Warrior in Bronze (Agamemnon Book 1)

Warrior in Bronze (Agamemnon Book 1)

George Shipway

Language: English

Pages: 288


Format: PDF / Kindle (mobi) / ePub

From the bestselling author of Imperial Governor, Knight in Anarchy and The Paladin

The young Agamemnon has grown up in the household of Atreus, Marshal of Mycenae, whom he believes to be his father. He learns that he is eventually succeed to the throne of Mycenae, but before this he must learn the arts of war and the ruthless politics of Greece

in the Heroic Age.


“Splendidly successful…the details are distinct and convincing, the motivations skilfully developed, the action exciting.” Northern Echo

“Alongside the late C. S. Forester as a descriptive writer.” Evening Standard

“A natural writer with superlative powers” Sunday Express

Kirkus review “The old heady stuff of scholars and poets in an easy-open container.”


George Frederick Morgan Shipway was born in 1908 in India and was educated at Clifton. He then attended the Royal Military College, Sandhurst and was commissioned into the Indian Army in 1928. He was attached to the 2nd Battalion The Prince of Wales’s Volunteers (South Lancashire), for one year. After his year Shipway was posted to the 13th Duke of Connaught's Own Lancers. He spent two years (1936-1938) as Adjutant of the Mekran Levy Corps. In 1940-41 he became a General Staff Officer, at General Headquarters, India. He remained on the staff until 1944 when he was posted to serve with the Hyderabad Lancers.

Shipway retired as a Major and honorary Lieutenant-Colonel in 1948, following Indian independence. After retiring he became a teacher at Cheam School in Berkshire before becoming a novelist at the age of 60.

His first novel Imperial Governor brought him immediate success and recognition as an author of historical fiction of the highest order. His other works include the bestselling Knight in Anarchy and The Chilean Club.

See more about this author on Wikipedia


See discussion of his work by Alan Fisk in Solander magazine


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Corinth, who closed the gates and declared the city independent. Thyestes mustered a Host; after a perfunctory siege the garrison rebelled against the Warden and surrendered. Thyestes castrated Bunus, plunged red-hot rods in his eyes and roasted him slowly to death on a spit. While such episodes made me angry they were of no con­sequence to Tyndareus, until a result of the change in My­cenae's rule transformed indifference into fury. A cursory mes­sage announced abrogation of the compact for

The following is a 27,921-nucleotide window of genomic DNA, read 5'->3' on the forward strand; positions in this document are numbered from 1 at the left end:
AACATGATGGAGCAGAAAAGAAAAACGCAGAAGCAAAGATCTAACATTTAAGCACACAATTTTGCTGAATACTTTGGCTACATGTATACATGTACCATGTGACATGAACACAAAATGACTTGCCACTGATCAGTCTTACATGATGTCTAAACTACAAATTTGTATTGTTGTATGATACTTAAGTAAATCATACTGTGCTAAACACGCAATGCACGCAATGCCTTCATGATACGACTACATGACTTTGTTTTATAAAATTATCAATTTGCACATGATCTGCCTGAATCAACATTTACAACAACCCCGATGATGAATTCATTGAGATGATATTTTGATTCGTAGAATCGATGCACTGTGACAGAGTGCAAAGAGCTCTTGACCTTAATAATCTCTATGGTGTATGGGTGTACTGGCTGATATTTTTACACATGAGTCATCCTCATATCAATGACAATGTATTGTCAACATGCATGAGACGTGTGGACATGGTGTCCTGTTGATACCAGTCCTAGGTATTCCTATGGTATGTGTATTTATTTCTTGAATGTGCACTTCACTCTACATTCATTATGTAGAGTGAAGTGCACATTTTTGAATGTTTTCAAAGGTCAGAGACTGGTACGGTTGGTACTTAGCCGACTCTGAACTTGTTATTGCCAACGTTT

swelled by trash that spewed from the town and har­bour. I waited at the place of execution, and gazed across the sea. The day was sultry, breathless; from horizon to horizon clouds blanketed the heavens. Thunder muttered remotely, flashes sheared the skyline. A grey and oily sea breathed out sluggish surges which broke in splatters of foam at the foot of the cliff. Gulls spiralled across the surface like snowflakes flur­ried by wind. Just below a watch-tower perched on the summit an ancient

precipices split the foliage like waterfalls of rock. Arrows of sunlight pierced the clouds, slashed transient gilded scars on a grey-green sea. Atreus moved his chariot four horses' lengths ahead; every Hero from wing to wing could see him. A sun-ray gleamed on his armour and bathed him in fleeting fire. I shifted my shield a fraction and rubbed my feet on the webbing. Talthybius poised his whip and shortened reins. Atreus looked to right and left, and lifted his spear. When the point swooped

suspicion. Yet, as Menelaus observed, trick­ing a man to eat his son went much beyond the odds. The tale resounded through the land and echoed with embel­lishments from Thessaly to Crete. Even now, years after, nursemaids tame fractious children by the threat 'Atreus will feed you to Thyestes' - though both are dead. Bards avoid the subject - it reflects no credit on Heroes. Gentlemen in Mycenae walked tiptoe, fearful of offending a king who wreaked such terrible vengeance. In general they

accounts, I'm told, by scratching notches on sticks.' 'Most interesting.' I stood and patted Gelon's shoulder. 'You've managed the Spartan contract very efficiently. I shall tell Tyndareus Mycenae accepts his terms, and conclude the formal alliance King Atreus desires. Draw the documents ac­cordingly.' The Spartan Council raised no objections - Councillors sel­dom oppose a king's apparent will. A feast in the palace Hall celebrated the compact. I took ceremonious farewell of Tyn­dareus and his

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